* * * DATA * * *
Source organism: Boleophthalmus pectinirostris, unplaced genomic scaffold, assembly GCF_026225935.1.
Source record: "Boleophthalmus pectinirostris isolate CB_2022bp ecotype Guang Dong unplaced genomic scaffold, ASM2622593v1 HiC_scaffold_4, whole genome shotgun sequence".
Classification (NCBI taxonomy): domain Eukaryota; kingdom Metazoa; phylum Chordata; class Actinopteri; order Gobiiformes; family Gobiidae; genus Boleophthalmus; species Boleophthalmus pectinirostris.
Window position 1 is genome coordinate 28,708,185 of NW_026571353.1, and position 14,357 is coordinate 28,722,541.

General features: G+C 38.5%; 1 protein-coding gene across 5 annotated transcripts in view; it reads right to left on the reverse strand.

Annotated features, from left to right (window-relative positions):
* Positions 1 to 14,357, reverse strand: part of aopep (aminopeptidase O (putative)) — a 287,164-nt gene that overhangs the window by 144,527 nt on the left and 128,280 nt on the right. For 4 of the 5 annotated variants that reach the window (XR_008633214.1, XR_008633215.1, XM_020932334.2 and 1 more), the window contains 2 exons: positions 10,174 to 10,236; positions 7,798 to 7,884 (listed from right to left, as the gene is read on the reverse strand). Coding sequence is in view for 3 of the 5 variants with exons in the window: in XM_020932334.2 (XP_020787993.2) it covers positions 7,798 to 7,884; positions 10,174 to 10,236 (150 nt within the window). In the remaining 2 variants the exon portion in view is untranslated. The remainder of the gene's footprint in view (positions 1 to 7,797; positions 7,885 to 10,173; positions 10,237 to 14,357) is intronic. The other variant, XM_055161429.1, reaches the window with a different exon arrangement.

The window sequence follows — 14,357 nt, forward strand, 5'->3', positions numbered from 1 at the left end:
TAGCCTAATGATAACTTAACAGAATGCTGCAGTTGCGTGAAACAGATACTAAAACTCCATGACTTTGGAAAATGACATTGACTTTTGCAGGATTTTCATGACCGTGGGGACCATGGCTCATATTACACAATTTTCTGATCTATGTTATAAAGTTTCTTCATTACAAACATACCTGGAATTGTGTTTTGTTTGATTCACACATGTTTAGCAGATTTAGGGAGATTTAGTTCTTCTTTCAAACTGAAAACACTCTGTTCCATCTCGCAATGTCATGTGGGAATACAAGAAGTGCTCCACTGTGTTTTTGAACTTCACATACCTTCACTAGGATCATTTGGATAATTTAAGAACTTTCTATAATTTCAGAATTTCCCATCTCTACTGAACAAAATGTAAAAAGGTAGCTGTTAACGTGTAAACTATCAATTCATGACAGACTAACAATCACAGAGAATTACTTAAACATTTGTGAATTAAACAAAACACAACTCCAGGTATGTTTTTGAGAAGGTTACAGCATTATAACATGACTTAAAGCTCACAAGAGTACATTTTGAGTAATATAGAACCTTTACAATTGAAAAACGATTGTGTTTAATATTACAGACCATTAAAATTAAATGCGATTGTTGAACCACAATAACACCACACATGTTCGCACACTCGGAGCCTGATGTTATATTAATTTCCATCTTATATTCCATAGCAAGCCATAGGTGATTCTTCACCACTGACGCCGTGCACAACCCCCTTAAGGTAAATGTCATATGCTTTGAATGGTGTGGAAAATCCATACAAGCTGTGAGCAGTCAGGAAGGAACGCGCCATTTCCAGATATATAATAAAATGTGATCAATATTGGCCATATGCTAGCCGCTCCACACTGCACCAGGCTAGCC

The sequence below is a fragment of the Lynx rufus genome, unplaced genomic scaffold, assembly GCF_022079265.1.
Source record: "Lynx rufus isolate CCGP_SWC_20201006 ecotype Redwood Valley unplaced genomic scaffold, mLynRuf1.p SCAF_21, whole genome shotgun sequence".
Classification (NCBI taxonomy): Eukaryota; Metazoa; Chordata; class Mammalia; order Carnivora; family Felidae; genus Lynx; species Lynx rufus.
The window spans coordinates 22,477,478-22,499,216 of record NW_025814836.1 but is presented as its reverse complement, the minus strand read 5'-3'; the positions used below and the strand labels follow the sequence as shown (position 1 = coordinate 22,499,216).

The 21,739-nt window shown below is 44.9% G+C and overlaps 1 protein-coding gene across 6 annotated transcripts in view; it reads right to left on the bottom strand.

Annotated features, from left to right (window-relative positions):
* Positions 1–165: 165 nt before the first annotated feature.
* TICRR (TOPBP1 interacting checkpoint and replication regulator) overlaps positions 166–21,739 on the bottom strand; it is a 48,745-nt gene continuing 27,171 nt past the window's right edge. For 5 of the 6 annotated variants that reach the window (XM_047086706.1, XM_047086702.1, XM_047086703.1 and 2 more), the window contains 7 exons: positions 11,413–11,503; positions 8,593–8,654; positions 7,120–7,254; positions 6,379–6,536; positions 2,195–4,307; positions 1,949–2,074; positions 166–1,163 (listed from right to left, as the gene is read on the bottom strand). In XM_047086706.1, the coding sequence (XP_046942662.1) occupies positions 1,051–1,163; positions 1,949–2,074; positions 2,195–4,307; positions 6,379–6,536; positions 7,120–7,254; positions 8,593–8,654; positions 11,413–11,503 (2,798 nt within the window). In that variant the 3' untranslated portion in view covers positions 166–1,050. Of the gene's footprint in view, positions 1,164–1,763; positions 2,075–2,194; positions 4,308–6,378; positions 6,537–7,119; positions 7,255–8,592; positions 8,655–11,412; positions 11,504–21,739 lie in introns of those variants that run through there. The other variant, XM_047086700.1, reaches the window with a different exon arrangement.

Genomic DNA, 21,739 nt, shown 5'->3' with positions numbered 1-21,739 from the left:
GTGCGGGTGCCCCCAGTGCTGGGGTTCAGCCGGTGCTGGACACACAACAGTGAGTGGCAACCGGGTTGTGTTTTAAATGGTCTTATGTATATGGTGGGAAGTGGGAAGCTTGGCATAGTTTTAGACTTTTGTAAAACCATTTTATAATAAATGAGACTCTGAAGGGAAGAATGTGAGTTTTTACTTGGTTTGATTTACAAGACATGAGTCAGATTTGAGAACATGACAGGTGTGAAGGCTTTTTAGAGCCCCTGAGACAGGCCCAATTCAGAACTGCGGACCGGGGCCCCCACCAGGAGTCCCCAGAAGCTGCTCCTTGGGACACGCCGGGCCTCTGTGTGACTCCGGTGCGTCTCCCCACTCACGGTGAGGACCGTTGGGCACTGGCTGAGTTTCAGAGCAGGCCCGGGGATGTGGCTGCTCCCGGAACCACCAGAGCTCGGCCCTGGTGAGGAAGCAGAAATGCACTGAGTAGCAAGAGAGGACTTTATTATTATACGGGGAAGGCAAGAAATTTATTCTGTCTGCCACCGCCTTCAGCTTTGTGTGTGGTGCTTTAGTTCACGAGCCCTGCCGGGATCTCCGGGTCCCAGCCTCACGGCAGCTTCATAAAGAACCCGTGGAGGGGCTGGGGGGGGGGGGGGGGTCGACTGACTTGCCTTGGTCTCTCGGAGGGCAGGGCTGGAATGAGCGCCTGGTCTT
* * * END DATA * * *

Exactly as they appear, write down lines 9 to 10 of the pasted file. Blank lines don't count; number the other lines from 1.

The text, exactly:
TAGCCTAATGATAACTTAACAGAATGCTGCAGTTGCGTGAAACAGATACTAAAACTCCATGACTTTGGAAAATGACATTGACTTTTGCAGGATTTTCATGACCGTGGGGACCATGGCTCATATTACACAATTTTCTGATCTATGTTATAAAGTTTCTTCATTACAAACATACCTGGAATTGTGTTTTGTTTGATTCACACATGTTTAGCAGATTTAGGGAGATTTAGTTCTTCTTTCAAACTGAAAACACTCTGTTCCATCTCGCAATGTCATGTGGGAATACAAGAAGTGCTCCACTGTGTTTTTGAACTTCACATACCTTCACTAGGATCATTTGGATAATTTAAGAACTTTCTATAATTTCAGAATTTCCCATCTCTACTGAACAAAATGTAAAAAGGTAGCTGTTAACGTGTAAACTATCAATTCATGACAGACTAACAATCACAGAGAATTACTTAAACATTTGTGAATTAAACAAAACACAACTCCAGGTATGTTTTTGAGAAGGTTACAGCATTATAACATGACTTAAAGCTCACAAGAGTACATTTTGAGTAATATAGAACCTTTACAATTGAAAAACGATTGTGTTTAATATTACAGACCATTAAAATTAAATGCGATTGTTGAACCACAATAACACCACACATGTTCGCACACTCGGAGCCTGATGTTATATTAATTTCCATCTTATATTCCATAGCAAGCCATAGGTGATTCTTCACCACTGACGCCGTGCACAACCCCCTTAAGGTAAATGTCATATGCTTTGAATGGTGTGGAAAATCCATACAAGCTGTGAGCAGTCAGGAAGGAACGCGCCATTTCCAGATATATAATAAAATGTGATCAATATTGGCCATATGCTAGCCGCTCCACACTGCACCAGGCTAGCC

The sequence below is a fragment of the Lynx rufus genome, unplaced genomic scaffold, assembly GCF_022079265.1.